The Scotsman reflects on a year of gifts that were no gifts. Duncan MacMillan points out that the £50 million for the Duke of Sutherland’s Titians has almost been raised. (No word on whether the people of Scotland and England will get a break based on the market correction of the last four months.) But that wasn’t the only big ticket gift Scotland received. Anthony d’Offay also gave and received in the form of a £26 million collection:
Reflect, however, that with the d’Offay collection and the Sutherland Titians we have been faced with two emergency purchases on this scale this year and they follow the similar emergency over Dumfries House last year and the John Murray archive the year before that. Surely there is something wrong with the system when an owner can hold us to ransom like this? It wrecks any systematic acquisition policy and leaves serial crisis management in its place. Export of a work of art can be delayed for up to six months if a committee of the Office of Arts and Libraries so decides. The delay is to allow a public institution time to match the price. Based on unquestioning acceptance of the priority of private property rights, it works for lesser items, but is wholly inadequate to deal with modern values. Nor is there any suggestion in it that ownership of a work brings with it some obligation to the wider community of whose heritage it is part. No institution is funded to cope with prices like these. Public appeals are a diminishing resource. The Heritage Memorial Fund designed to meet such emergencies is not a bottomless purse and so the government has to step in. Some years ago, it was suggested to Ian Laing, then Secretary of State for Scotland, that it would be prudent to start putting money aside against the likelihood that the Sutherland pictures would be sold. It was not done. It would surely be sensible to follow that plan now and to start a Scottish equivalent to the Heritage Memorial Fund. Then, assuming that the two Titians are safely acquired, when in 21 years time the Sutherland family are released from their vow of restraint, we might just be ready for it.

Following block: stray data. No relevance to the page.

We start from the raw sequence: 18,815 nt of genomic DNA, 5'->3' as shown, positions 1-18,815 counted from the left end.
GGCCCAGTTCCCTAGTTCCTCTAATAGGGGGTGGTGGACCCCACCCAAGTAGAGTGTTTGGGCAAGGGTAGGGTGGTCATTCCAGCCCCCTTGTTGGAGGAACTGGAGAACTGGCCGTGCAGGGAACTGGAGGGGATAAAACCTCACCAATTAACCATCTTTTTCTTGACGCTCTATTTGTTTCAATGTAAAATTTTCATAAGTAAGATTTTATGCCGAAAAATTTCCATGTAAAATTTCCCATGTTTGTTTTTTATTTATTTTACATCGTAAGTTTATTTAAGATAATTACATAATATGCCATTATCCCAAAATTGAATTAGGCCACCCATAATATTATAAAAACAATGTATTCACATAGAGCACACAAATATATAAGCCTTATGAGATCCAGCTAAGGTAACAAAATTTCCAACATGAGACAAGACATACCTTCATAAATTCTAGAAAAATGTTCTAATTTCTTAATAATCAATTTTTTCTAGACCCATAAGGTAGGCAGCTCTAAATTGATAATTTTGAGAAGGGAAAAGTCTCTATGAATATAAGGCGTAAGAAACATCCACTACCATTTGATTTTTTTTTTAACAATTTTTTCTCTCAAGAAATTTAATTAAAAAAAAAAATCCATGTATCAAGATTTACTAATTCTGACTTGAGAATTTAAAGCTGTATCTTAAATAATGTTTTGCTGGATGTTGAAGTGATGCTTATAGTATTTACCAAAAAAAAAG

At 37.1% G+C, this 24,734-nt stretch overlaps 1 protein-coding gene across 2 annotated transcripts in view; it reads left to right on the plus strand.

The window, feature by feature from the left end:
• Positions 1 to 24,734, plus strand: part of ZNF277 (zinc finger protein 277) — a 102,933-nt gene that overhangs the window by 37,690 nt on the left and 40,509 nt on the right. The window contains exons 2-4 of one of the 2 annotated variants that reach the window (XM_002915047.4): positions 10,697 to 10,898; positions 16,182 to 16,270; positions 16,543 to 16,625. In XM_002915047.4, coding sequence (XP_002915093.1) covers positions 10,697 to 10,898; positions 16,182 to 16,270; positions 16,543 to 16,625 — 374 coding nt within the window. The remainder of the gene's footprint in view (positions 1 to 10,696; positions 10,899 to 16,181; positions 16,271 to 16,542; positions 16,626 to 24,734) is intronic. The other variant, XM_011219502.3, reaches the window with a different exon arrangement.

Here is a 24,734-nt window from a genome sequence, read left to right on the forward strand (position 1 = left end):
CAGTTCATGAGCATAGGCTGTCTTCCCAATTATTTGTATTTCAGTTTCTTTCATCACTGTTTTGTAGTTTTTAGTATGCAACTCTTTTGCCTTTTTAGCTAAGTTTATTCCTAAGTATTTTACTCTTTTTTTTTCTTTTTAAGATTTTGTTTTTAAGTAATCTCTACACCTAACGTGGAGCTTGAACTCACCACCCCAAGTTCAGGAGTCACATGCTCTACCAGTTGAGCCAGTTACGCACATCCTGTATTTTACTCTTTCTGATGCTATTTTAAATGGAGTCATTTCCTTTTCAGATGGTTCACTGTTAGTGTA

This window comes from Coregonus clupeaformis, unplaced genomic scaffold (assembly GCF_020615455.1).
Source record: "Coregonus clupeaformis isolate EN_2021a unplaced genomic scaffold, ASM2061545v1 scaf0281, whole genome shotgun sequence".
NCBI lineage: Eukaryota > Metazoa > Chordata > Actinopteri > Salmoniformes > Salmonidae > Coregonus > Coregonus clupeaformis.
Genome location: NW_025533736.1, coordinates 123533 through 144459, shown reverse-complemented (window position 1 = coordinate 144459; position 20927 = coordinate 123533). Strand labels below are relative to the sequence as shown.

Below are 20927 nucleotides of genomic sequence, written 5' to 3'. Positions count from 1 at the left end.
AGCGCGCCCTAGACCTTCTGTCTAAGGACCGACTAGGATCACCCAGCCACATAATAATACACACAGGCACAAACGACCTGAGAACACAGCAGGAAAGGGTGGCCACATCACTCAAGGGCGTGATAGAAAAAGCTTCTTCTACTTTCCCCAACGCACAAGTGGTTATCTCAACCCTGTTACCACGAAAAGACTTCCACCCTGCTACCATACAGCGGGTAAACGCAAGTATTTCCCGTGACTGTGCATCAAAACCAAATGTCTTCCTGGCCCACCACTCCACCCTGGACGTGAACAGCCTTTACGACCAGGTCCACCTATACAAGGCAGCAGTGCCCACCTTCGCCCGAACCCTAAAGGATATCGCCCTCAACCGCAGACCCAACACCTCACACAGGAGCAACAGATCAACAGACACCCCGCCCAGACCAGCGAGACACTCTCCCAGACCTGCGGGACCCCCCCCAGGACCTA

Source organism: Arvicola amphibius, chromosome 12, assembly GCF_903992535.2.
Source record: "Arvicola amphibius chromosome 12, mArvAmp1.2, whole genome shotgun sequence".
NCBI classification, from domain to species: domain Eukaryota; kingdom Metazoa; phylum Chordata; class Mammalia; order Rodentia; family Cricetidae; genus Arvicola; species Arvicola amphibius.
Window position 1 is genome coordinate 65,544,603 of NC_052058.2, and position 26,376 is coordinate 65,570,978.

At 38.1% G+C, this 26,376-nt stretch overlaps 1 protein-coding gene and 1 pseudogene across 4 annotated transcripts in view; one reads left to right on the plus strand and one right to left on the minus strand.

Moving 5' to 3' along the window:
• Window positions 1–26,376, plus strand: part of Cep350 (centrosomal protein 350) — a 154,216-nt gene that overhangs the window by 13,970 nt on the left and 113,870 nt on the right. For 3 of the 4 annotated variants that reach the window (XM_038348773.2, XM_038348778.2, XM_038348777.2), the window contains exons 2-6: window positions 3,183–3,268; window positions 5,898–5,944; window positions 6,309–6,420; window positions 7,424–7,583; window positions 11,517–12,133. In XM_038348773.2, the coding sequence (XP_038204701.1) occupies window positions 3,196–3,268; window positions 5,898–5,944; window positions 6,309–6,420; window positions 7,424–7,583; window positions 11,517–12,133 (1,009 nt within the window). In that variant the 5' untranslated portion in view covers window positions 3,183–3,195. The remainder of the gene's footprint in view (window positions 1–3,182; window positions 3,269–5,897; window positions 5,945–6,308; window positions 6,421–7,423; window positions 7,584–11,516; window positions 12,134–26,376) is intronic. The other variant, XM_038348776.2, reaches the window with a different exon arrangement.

The Year in Visual Art (The Scotsman)